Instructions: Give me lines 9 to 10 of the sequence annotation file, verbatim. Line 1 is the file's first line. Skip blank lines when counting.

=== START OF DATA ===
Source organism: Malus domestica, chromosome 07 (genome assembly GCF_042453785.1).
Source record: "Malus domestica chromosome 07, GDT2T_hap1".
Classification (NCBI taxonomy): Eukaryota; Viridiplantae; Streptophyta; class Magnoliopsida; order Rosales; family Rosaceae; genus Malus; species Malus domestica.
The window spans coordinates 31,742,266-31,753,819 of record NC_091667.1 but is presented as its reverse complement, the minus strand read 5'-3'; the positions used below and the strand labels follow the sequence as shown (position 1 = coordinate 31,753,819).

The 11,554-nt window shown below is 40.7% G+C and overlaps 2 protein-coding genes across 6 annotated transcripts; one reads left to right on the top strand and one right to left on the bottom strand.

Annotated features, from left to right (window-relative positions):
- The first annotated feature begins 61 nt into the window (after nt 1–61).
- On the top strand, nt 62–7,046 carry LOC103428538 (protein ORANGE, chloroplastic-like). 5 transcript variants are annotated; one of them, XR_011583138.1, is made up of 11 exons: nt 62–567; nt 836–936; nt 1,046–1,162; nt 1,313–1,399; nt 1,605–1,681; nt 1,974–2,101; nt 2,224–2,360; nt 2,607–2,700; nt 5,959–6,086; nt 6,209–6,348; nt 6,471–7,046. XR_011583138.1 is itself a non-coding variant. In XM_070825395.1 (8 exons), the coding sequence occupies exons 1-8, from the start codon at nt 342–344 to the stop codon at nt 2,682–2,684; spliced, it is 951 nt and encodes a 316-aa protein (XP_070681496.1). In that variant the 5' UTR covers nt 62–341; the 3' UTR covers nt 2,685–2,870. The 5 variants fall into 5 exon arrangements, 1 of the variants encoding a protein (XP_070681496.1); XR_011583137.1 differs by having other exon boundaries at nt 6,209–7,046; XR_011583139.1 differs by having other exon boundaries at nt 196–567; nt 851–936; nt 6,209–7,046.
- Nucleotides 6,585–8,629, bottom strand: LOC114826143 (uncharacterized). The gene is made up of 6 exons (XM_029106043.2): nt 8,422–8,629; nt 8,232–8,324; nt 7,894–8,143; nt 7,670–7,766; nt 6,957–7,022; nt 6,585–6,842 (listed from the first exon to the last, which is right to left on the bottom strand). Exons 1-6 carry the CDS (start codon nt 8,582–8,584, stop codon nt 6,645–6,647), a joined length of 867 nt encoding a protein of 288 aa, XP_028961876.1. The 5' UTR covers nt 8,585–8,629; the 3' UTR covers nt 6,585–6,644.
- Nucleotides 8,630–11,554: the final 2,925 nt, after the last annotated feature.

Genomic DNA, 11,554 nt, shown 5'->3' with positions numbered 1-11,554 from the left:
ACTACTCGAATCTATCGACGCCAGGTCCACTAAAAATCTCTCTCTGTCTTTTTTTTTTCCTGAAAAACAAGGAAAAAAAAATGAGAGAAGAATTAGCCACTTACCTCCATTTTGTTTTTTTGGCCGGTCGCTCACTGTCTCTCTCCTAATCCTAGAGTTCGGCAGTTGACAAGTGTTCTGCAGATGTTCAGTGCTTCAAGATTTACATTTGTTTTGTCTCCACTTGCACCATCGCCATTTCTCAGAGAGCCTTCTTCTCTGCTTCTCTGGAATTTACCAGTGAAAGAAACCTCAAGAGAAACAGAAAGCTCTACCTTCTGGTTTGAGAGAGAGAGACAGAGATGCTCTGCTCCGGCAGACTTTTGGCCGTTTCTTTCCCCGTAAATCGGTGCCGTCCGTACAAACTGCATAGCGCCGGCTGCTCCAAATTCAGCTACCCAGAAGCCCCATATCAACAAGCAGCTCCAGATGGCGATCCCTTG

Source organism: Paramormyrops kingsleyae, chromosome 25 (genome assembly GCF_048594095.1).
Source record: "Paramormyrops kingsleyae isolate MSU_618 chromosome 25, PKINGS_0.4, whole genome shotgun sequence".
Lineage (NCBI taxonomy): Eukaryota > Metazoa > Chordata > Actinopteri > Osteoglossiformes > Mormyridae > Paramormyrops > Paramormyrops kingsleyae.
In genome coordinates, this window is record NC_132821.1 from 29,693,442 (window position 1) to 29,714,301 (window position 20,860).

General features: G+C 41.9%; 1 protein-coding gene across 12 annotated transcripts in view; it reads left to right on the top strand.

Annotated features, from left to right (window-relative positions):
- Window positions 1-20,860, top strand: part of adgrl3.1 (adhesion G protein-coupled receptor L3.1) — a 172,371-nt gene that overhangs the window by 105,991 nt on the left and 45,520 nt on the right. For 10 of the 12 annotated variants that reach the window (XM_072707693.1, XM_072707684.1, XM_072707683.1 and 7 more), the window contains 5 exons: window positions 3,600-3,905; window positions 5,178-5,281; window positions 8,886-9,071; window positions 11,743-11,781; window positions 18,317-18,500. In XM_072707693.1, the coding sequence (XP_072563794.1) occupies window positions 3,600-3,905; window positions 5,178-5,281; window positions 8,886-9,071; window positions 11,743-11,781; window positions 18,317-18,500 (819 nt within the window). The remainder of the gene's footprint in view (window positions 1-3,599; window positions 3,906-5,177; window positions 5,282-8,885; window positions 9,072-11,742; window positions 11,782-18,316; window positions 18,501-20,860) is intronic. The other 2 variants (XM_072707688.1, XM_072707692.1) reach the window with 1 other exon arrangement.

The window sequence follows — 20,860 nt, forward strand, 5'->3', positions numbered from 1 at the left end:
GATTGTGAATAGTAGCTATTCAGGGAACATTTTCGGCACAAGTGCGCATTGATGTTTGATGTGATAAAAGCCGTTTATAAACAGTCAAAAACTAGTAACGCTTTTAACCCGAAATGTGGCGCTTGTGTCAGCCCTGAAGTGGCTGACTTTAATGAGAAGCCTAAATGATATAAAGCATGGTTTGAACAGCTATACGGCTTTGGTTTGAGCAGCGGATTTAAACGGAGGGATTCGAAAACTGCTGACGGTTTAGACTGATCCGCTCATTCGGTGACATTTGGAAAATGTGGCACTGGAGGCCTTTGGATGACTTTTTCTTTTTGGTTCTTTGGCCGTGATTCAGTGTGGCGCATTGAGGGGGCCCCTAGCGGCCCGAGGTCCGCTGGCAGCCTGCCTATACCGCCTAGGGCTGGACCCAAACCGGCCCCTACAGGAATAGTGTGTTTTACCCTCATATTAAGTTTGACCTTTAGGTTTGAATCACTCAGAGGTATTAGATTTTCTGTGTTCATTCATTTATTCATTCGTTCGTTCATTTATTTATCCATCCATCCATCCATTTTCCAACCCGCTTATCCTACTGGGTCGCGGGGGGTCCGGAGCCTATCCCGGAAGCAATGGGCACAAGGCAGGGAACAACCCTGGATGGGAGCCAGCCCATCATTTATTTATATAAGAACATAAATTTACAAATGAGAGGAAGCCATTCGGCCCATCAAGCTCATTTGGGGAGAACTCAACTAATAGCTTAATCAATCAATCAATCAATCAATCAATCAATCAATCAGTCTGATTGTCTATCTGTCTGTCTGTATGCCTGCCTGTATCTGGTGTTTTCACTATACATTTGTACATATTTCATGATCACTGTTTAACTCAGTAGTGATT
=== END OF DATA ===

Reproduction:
- Nucleotides 6,585–8,629, bottom strand: LOC114826143 (uncharacterized). The gene is made up of 6 exons (XM_029106043.2): nt 8,422–8,629; nt 8,232–8,324; nt 7,894–8,143; nt 7,670–7,766; nt 6,957–7,022; nt 6,585–6,842 (listed from the first exon to the last, which is right to left on the bottom strand). Exons 1-6 carry the CDS (start codon nt 8,582–8,584, stop codon nt 6,645–6,647), a joined length of 867 nt encoding a protein of 288 aa, XP_028961876.1. The 5' UTR covers nt 8,585–8,629; the 3' UTR covers nt 6,585–6,644.
- Nucleotides 8,630–11,554: the final 2,925 nt, after the last annotated feature.